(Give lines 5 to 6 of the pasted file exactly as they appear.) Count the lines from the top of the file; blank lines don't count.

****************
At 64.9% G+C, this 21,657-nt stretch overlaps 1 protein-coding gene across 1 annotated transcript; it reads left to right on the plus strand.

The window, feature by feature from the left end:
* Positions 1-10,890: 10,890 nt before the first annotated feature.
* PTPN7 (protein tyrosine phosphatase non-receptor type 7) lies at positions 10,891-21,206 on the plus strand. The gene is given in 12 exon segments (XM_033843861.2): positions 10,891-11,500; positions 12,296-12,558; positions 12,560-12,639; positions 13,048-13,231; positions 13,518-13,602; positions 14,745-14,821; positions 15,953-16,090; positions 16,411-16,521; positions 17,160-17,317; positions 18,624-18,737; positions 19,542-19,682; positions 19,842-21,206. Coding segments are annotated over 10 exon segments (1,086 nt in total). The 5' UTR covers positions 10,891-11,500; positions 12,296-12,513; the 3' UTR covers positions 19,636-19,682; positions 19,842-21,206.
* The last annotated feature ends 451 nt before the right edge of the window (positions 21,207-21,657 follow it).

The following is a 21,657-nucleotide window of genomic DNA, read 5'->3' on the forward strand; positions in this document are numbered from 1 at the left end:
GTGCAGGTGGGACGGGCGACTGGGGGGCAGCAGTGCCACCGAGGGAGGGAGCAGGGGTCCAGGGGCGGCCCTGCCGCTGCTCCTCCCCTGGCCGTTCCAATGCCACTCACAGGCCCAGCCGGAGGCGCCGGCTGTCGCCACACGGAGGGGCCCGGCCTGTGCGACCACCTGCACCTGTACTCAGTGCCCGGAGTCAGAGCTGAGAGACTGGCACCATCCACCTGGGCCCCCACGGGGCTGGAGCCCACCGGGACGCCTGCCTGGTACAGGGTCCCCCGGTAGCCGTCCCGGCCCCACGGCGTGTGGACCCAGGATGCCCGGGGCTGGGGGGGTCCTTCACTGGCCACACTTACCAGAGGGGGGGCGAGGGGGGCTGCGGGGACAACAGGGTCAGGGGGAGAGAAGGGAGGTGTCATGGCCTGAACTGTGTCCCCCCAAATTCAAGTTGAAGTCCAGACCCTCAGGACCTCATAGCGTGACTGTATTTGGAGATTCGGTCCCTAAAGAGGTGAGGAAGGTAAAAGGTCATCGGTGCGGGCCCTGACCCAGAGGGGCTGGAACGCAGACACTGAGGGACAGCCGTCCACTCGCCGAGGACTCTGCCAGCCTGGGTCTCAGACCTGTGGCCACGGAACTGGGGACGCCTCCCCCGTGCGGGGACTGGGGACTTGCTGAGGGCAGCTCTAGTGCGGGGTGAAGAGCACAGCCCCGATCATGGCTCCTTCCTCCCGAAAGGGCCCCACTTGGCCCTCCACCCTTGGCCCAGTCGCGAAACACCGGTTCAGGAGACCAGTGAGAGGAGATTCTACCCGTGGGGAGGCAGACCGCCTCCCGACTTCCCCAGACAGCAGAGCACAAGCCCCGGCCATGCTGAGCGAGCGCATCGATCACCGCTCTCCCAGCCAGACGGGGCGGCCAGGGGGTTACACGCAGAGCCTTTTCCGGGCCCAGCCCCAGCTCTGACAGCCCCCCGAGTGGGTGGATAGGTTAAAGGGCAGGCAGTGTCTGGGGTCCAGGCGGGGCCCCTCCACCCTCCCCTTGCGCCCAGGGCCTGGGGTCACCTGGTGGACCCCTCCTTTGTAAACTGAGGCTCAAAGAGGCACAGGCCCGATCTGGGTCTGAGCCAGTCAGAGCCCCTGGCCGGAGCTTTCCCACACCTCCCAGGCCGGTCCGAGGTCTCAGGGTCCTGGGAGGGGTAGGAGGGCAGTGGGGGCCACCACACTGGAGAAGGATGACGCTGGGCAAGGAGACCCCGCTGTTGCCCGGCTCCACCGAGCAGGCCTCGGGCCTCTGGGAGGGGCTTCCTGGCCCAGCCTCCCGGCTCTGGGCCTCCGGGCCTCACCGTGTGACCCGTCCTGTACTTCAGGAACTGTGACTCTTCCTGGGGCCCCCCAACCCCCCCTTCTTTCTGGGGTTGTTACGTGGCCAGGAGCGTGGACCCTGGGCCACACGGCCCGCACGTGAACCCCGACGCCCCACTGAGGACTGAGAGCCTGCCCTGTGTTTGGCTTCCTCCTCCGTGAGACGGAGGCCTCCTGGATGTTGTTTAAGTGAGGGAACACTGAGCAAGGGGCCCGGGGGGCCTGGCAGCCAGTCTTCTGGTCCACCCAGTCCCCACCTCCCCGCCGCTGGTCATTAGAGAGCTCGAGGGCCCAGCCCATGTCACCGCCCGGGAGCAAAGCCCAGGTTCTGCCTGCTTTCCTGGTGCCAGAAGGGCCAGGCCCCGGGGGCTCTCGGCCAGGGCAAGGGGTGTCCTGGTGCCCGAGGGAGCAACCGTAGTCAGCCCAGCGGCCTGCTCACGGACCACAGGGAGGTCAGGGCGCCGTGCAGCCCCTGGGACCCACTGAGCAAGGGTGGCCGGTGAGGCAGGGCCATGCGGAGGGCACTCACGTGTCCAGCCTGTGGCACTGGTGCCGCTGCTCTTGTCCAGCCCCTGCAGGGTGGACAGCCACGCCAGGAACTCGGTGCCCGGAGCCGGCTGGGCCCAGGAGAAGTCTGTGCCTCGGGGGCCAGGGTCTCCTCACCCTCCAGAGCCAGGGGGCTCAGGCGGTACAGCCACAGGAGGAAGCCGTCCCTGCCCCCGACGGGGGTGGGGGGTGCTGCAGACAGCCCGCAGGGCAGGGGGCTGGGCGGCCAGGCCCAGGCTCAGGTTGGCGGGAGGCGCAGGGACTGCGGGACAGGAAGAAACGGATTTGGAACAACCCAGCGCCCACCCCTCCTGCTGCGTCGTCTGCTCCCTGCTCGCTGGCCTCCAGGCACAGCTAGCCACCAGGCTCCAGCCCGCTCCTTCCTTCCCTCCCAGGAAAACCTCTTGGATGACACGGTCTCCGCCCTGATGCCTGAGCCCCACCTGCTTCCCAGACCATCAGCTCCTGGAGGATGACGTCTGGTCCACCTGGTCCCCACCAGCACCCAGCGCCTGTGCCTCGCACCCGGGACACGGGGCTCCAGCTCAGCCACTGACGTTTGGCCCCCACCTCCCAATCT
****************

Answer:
* The last annotated feature ends 451 nt before the right edge of the window (positions 21,207-21,657 follow it).

The following is a 21,657-nucleotide window of genomic DNA, read 5'->3' on the forward strand; positions in this document are numbered from 1 at the left end: